(Originally published in the April 2008 Housing Journal)

Green Building Q&A with Susie Marbury

Energy Efficient Green Buildings Administrator (NM Energy Conservation and Management Division)
President-Elect of the U.S. Green Building Council New Mexico Chapter (USGBCNM)


What is green building?

Green building practices balance environmental impact and economic needs with human health and comfort, sometimes referred to as the People, Planet, Profit triad, or triple bottom line. Green building, also called sustainable building and high performance building, is the term given to a set of emerging practices in the design and construction of new and renovated buildings. Minimization of building energy requirements is a major factor in the design of sustainable buildings.


Why the emphasis on buildings with energy efficiency?

Nationally, buildings are estimated to contribute as much as 50 percent of total energy consumption and resulting greenhouse gas emissions. By building green buildings that conserve energy, we have the opportunity to mitigate climate change while reducing utility bills and creating more healthy and comfortable environments in which to live and work.


What other aspects go into green building?

Typically, green building looks at five aspects of building practices:

Site deals with where we build and how we use the site on which we build.
Water addresses both indoor and outdoor use of potable water.
Energy looks at how much and what type of energy we use.
Materials covers appropriate choices for resource management
Indoor environmental quality assures that buildings are healthy and comfortable for occupants.

Owner education is another critical piece in the residential arena. This means providing the homebuyer with a manual that explains all the green features of the home and how to maintain them to continue reaping the benefits.


What is the state doing to encourage green building?

In 2007, the New Mexico State Legislature passed a tax incentive to encourage commercial and residential builders to design and construct buildings with high requirements for energy efficiency and overall sustainability. The incentive is called the Sustainable Building Tax Credit.


How would a home builder get the Sustainable Building Tax Credit?

Start with your design early in the planning process. To qualify for the tax credit, homes must be built to the Build Green NM Gold standard, developed by the National Association of Home Builders and adopted by the Home Builders Association of Central New Mexico, or the LEED-H Silver standard developed by the U.S. Green Building Council (USGBC). Throughout construction, the building will need documentation, including some inspections to certify that it meets green building and energy efficiency standards. Once the building is constructed and certified, the builder applies for the tax credit through the state Energy Conservation and Management Division of the NM Energy, Minerals and Natural Resources Department.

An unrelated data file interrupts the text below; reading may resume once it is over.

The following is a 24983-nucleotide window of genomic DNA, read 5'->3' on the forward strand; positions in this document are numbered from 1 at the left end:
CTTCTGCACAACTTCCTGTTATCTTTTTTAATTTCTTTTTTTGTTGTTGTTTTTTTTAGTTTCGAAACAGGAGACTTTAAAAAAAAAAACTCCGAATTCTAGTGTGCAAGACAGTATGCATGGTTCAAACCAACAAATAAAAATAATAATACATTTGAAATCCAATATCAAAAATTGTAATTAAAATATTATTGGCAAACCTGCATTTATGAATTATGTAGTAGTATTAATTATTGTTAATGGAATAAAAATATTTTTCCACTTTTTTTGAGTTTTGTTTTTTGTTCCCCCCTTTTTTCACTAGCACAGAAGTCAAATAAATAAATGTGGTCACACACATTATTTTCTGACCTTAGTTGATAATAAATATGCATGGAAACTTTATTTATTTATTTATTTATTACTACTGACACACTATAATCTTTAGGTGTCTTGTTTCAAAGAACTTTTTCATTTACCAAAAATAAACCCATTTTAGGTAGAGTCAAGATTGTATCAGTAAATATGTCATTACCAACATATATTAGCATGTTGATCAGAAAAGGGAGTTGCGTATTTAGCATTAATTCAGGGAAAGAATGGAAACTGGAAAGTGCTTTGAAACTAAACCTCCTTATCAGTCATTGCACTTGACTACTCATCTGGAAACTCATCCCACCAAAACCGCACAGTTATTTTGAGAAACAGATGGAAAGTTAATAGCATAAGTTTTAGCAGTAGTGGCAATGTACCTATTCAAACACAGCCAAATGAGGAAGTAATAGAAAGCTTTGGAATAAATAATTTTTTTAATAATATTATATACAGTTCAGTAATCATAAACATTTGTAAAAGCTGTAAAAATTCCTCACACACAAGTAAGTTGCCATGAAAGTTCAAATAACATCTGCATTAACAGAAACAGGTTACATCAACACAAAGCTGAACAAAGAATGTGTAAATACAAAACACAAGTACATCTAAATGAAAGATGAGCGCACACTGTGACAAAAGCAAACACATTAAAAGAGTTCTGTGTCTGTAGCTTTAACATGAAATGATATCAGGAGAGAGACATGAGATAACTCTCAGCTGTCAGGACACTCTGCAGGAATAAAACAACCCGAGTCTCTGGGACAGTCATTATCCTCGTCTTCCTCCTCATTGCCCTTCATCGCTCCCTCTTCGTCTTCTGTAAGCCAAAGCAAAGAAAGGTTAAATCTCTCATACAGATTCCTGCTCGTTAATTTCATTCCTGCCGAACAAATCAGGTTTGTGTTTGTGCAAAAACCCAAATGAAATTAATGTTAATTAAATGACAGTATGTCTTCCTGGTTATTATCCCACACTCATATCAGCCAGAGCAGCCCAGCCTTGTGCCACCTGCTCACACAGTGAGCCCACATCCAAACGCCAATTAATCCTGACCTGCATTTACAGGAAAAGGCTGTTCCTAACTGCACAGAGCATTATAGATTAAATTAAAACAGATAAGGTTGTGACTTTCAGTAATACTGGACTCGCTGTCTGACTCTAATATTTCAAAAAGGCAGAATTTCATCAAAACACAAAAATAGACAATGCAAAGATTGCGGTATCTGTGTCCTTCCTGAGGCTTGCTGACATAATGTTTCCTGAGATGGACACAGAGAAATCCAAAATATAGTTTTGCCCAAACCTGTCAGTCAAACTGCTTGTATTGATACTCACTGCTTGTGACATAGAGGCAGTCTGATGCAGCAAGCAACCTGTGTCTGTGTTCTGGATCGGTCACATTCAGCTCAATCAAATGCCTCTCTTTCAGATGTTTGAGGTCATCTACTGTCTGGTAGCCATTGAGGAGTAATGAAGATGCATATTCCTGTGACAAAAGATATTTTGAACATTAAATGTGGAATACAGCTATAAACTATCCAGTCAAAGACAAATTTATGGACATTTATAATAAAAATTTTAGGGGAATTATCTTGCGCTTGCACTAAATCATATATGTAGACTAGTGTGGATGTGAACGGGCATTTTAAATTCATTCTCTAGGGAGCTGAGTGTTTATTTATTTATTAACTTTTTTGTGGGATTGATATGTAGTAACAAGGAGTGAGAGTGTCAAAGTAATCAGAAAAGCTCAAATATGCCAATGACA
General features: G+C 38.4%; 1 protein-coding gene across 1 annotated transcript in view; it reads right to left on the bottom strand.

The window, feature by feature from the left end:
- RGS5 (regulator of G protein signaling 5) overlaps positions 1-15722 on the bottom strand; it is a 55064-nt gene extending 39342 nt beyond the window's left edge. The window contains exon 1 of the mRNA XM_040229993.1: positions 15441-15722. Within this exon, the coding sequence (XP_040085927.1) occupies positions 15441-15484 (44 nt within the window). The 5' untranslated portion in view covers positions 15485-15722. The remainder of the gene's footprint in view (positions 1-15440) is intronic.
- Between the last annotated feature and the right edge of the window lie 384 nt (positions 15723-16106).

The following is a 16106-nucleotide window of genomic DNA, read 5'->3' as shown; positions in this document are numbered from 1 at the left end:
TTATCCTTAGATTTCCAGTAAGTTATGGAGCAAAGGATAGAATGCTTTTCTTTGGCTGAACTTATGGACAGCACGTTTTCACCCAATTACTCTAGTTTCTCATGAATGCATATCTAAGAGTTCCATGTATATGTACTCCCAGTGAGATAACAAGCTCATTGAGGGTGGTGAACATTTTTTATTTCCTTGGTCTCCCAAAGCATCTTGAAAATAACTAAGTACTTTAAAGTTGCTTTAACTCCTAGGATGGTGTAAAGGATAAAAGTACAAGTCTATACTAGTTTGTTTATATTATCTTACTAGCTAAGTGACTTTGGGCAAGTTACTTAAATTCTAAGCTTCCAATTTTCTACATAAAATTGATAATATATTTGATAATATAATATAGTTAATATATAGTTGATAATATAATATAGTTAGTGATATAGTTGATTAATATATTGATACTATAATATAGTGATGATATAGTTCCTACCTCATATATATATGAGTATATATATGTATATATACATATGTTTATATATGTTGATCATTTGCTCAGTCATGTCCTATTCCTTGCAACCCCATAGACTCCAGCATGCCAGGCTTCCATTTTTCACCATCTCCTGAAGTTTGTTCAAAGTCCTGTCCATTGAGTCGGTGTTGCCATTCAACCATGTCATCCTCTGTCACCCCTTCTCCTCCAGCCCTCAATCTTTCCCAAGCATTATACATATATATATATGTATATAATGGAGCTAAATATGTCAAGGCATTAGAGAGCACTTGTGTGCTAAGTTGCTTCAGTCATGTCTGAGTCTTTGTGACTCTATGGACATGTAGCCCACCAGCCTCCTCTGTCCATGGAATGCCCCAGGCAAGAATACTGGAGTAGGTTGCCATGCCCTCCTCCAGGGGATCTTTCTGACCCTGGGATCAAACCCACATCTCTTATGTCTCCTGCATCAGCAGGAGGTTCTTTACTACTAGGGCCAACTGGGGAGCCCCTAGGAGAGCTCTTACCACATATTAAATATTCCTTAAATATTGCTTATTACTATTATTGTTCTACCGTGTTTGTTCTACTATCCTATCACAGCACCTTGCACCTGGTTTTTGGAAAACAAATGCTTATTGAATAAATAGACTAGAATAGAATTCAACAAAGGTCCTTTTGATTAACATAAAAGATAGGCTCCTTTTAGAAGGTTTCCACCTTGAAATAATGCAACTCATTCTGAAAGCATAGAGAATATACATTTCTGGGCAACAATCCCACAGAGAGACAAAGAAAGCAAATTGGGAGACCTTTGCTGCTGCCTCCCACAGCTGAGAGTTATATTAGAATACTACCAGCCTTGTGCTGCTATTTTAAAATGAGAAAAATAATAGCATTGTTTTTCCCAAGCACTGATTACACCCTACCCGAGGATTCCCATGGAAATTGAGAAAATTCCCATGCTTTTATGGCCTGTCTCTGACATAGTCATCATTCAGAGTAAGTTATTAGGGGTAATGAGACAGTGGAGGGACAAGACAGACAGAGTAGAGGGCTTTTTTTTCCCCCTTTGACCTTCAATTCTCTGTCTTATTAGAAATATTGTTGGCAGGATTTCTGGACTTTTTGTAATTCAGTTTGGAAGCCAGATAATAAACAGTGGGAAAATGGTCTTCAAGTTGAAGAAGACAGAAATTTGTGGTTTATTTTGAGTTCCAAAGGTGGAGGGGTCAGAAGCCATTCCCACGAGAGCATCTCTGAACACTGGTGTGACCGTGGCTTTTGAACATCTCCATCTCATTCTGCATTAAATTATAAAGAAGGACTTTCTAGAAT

How much money can you get through the Sustainable Building Tax Credit?

The tax credit can be substantial depending on the square footage of the building and the sustainable rating it receives. For example, a 2,000 square foot home built to the Build Green NM Gold standard can receive a $9,000 tax credit. The home must also be 40 percent more efficient than a home built to the standard building code. You can find more information on the tax credit at www.CleanEnergyNM.org.


Is the Sustainable Building Tax Credit a new development in New Mexico?

Yes. After the legislation was passed in February 2007, the rules for tax credits for both residential and commercial building went into place in October 2007. No applications for commercial buildings were turned in, but even with that small window of time, two homes were certified and received the tax credit for 2007 (Keystone Builders – Albuquerque and Daniel Buck Construction – Santa Fe), and we anticipate many more builders will participate this year.   In 2008, the tax credit has an annual cap of $5 million for commercial and $5 million for residential.

What plans are you making for the 9th annual GreenBuilt Tour in May held by the USGBC New Mexico chapter?

We’re planning events that span two weekends called Sustainability Week. On May 10, we’ll have our Green Central Expo and a series of lectures and workshops in Albuquerque. People can learn more about green building and see products and materials that are environmentally friendly. During the week, there will be tours of green commercial buildings and there will be workshops for building professionals. The weekend of May 17 and 18, green homes in Albuquerque, Santa Fe and Taos will be open for tours. We’ll have a guidebook with directions to and descriptions of each home.

Where can people get more information on green building and the GreenBuilt Tour?

Three web sites: www.BuildGreenNM.com, www.CleanEnergyNM.org and www.USGBCNM.org. Builders can also contact me directly at 505-476-3254 or Susie.Marbury@state.nm.us.